Published On: 12th December 2023Categories: General, Gentrification
Photography: @savecentralhill / Twitter

On 21 November 2023, the Public Interest Law Centre (PILC) sent a pre-action letter to Lambeth Council on behalf of the Central Hill Estate Residents Association (CHERA).

CHERA – a group of residents from the Central Hill Estate in the Lambeth – challenged the council’s decision to run a public consultation on Lambeth’s Housing Strategy across just six weeks, from the period 9 October to 20 November.

On 8 December 2023, Lambeth Council confirmed they would extend all three consultations until 19 January 2024.

CHERA also challenged the council’s decision to run two other public consultations concurrently – on Lambeth’s Housing Allocation Policy Review and on Central Hill Environmental Improvements.

Owing to the similarities between these consultations, and the importance of public engagement on all issues, PILC and CHERA argued that there was a strong risk of public confusion and ‘consultation fatigue,’ especially given that two consultations were open for an identical time period, and an additional third for the majority of the time period.

On 17 October, Housing Action Southwark and Lambeth (HASL) – a volunteer-led community housing group made up of families and individuals who are homeless, living in overcrowded housing or facing other housing problems – wrote to the proposed Defendant with their concerns about the Housing Allocation consultation. HASL raised concerns about:

  1. The levels of outreach and engagement undertaken by the proposed Defendant to ensure that ‘hard to reach communities’ most affected by the policy were consulted;
  2. The format of the policy review and the accessibility issues;
  3. The nature of the Equality Impact Assessment; and
  4. The timeframe of the consultation of six weeks being too short.

Pre-action letter

In the pre-action letter sent to Lambeth Council on 21 November, PILC challenged the length of time allocated to the three concurrent public consultations, given the length of the documents to be reviewed, the lack of consideration for people whose first language is not English, and the lack of support provided to enable people with access requirements to respond to the public consultations.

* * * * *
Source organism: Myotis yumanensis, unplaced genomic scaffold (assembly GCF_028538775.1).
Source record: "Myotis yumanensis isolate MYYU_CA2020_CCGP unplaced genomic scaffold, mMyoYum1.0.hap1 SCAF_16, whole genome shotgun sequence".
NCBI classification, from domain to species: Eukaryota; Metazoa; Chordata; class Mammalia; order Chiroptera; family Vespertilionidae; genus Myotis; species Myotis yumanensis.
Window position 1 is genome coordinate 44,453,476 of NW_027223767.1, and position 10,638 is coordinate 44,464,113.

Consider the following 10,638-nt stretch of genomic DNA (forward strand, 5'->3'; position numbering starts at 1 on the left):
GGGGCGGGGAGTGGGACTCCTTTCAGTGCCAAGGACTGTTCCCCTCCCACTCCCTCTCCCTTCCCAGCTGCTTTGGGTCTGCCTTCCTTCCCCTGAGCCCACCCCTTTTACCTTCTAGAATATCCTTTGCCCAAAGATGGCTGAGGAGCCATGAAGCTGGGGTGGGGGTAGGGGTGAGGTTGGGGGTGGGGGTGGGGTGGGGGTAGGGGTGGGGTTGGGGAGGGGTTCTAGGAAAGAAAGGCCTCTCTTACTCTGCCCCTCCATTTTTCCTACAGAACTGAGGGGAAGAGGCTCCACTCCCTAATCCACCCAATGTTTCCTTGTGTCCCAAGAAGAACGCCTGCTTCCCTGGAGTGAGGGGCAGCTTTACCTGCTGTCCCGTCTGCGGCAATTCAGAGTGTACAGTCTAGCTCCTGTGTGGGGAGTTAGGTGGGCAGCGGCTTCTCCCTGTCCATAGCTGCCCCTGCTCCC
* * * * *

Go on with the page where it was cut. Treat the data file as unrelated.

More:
The Law

Where a public body undertakes a consultation exercise, it must be conducted properly. When public consultations are conducted outside a statutory requirement, a duty to consult arises where there is a ‘pressing and focused’ impact on a particular group through a policy or project ending abruptly, or where a legitimate expectation exists that a consultation would take place. The overall test is whether the consultation process was so unfair as to be unlawful.

The requirements for a lawful consultation were established in R v London Borough of Brent ex parte Gunning and consist of four principles which enable a consultation to be fair and lawful:

  1. Consultation must take place when proposals are at a formative stage;
  2. Sufficient reasons must be put forward for any proposal to allow ‘intelligent consideration’ and an informed response;
  3. Adequate time is given for consideration and response; and
  4. ‘Conscientious consideration’ must be given to the consultation responses by the decision makers before making a decision.

CHERA says:

“Lambeth doesn’t seem to be engaging properly with, or truly listening, to residents, just completing tick box exercises.”

Alexandra Goldenberg says:

“Housing is the most pressing issue facing Londoners. Residents of Lambeth should be given a chance to have a say in the future of housing policy in the borough.”